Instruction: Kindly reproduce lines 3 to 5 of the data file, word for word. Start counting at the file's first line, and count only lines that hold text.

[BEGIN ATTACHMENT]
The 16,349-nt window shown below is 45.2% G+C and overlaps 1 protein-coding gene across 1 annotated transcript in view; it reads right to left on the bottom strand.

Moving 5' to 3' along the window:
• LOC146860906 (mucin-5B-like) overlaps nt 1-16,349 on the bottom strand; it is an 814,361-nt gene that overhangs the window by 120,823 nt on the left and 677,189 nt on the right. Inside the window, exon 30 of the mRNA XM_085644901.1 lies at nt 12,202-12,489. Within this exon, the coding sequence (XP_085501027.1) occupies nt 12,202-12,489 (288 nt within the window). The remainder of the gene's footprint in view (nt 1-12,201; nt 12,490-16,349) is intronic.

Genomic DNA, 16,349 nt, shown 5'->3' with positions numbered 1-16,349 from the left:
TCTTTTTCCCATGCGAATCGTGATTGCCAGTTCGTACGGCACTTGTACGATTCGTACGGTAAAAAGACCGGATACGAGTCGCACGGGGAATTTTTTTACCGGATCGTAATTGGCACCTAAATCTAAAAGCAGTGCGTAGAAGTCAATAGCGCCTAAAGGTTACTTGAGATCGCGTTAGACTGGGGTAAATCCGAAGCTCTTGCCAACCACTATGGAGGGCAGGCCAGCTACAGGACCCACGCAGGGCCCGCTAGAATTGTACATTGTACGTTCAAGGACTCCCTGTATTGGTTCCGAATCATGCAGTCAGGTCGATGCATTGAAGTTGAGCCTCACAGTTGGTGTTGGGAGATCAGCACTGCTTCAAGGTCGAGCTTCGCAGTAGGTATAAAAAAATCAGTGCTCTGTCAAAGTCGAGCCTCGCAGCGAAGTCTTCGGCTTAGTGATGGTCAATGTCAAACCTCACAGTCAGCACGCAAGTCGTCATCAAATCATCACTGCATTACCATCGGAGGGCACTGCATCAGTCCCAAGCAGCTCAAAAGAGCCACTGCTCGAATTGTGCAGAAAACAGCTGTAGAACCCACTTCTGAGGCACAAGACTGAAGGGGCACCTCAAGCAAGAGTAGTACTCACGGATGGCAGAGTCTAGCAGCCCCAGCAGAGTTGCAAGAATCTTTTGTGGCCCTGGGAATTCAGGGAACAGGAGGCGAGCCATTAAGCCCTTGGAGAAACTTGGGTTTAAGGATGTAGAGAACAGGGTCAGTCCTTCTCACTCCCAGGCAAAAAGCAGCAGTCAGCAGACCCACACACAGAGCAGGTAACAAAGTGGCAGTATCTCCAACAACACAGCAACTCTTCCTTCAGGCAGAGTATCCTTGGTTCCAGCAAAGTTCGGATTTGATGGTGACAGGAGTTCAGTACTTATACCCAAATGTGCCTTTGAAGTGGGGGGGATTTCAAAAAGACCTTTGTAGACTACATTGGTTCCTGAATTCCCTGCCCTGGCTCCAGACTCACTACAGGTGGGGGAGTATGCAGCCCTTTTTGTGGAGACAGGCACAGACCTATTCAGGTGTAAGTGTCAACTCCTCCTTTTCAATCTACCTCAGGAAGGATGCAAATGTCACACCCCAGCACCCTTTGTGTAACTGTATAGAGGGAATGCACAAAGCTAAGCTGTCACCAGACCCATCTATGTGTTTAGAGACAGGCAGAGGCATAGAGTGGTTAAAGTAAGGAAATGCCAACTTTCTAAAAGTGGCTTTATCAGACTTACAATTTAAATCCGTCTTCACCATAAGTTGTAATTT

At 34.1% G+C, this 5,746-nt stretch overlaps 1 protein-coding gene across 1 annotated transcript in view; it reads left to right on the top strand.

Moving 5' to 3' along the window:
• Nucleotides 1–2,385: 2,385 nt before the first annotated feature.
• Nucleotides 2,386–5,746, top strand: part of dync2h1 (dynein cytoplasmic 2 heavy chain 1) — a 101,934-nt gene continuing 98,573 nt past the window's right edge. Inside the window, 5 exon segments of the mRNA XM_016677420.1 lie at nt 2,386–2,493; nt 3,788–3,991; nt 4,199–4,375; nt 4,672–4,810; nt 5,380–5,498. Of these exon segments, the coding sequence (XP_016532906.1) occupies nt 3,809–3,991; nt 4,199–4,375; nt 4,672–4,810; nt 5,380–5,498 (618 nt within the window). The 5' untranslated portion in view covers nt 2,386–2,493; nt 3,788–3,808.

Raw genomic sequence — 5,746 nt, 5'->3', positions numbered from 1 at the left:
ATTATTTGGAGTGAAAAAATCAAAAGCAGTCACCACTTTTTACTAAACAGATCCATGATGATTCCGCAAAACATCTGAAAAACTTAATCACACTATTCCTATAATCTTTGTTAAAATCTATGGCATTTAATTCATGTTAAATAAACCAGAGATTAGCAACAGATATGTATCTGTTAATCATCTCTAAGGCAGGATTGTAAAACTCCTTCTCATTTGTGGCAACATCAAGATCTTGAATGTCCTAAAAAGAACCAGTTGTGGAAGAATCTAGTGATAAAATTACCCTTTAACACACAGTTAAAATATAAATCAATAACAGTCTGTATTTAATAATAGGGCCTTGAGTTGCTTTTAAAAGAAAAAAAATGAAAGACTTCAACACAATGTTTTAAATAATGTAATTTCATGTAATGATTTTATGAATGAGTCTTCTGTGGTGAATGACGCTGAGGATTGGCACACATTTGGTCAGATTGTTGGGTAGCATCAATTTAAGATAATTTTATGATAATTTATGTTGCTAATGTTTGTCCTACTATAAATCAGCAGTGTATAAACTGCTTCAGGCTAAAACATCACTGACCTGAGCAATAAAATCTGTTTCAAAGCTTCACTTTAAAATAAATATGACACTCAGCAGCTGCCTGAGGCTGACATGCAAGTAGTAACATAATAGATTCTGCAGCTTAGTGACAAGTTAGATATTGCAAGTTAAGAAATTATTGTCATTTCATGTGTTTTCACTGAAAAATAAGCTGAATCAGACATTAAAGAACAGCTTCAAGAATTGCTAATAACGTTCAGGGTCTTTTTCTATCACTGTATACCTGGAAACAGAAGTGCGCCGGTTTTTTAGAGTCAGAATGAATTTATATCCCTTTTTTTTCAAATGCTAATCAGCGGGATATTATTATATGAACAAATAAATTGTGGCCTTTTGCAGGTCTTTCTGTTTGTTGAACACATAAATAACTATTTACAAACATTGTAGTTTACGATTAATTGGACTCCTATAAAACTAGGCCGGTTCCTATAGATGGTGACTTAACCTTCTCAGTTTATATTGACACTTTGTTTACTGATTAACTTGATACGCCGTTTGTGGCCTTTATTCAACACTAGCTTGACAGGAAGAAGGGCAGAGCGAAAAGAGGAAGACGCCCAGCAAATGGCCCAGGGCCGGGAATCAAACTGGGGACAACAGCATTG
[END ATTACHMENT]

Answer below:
• LOC146860906 (mucin-5B-like) overlaps nt 1-16,349 on the bottom strand; it is an 814,361-nt gene that overhangs the window by 120,823 nt on the left and 677,189 nt on the right. Inside the window, exon 30 of the mRNA XM_085644901.1 lies at nt 12,202-12,489. Within this exon, the coding sequence (XP_085501027.1) occupies nt 12,202-12,489 (288 nt within the window). The remainder of the gene's footprint in view (nt 1-12,201; nt 12,490-16,349) is intronic.

Genomic DNA, 16,349 nt, shown 5'->3' with positions numbered 1-16,349 from the left:
TCTTTTTCCCATGCGAATCGTGATTGCCAGTTCGTACGGCACTTGTACGATTCGTACGGTAAAAAGACCGGATACGAGTCGCACGGGGAATTTTTTTACCGGATCGTAATTGGCACCTAAATCTAAAAGCAGTGCGTAGAAGTCAATAGCGCCTAAAGGTTACTTGAGATCGCGTTAGACTGGGGTAAATCCGAAGCTCTTGCCAACCACTATGGAGGGCAGGCCAGCTACAGGACCCACGCAGGGCCCGCTAGAATTGTACATTGTACGTTCAAGGACTCCCTGTATTGGTTCCGAATCATGCAGTCAGGTCGATGCATTGAAGTTGAGCCTCACAGTTGGTGTTGGGAGATCAGCACTGCTTCAAGGTCGAGCTTCGCAGTAGGTATAAAAAAATCAGTGCTCTGTCAAAGTCGAGCCTCGCAGCGAAGTCTTCGGCTTAGTGATGGTCAATGTCAAACCTCACAGTCAGCACGCAAGTCGTCATCAAATCATCACTGCATTACCATCGGAGGGCACTGCATCAGTCCCAAGCAGCTCAAAAGAGCCACTGCTCGAATTGTGCAGAAAACAGCTGTAGAACCCACTTCTGAGGCACAAGACTGAAGGGGCACCTCAAGCAAGAGTAGTACTCACGGATGGCAGAGTCTAGCAGCCCCAGCAGAGTTGCAAGAATCTTTTGTGGCCCTGGGAATTCAGGGAACAGGAGGCGAGCCATTAAGCCCTTGGAGAAACTTGGGTTTAAGGATGTAGAGAACAGGGTCAGTCCTTCTCACTCCCAGGCAAAAAGCAGCAGTCAGCAGACCCACACACAGAGCAGGTAACAAAGTGGCAGTATCTCCAACAACACAGCAACTCTTCCTTCAGGCAGAGTATCCTTGGTTCCAGCAAAGTTCGGATTTGATGGTGACAGGAGTTCAGTACTTATACCCAAATGTGCCTTTGAAGTGGGGGGGATTTCAAAAAGACCTTTGTAGACTACATTGGTTCCTGAATTCCCTGCCCTGGCTCCAGACTCACTACAGGTGGGGGAGTATGCAGCCCTTTTTGTGGAGACAGGCACAGACCTATTCAGGTGTAAGTGTCAACTCCTCCTTTTCAATCTACCTCAGGAAGGATGCAAATGTCACACCCCAGCACCCTTTGTGTAACTGTATAGAGGGAATGCACAAAGCTAAGCTGTCACCAGACCCATCTATGTGTTTAGAGACAGGCAGAGGCATAGAGTGGTTAAAGTAAGGAAATGCCAACTTTCTAAAAGTGGCTTTATCAGACTTACAATTTAAATCCGTCTTCACCATAAGTTGTAATTT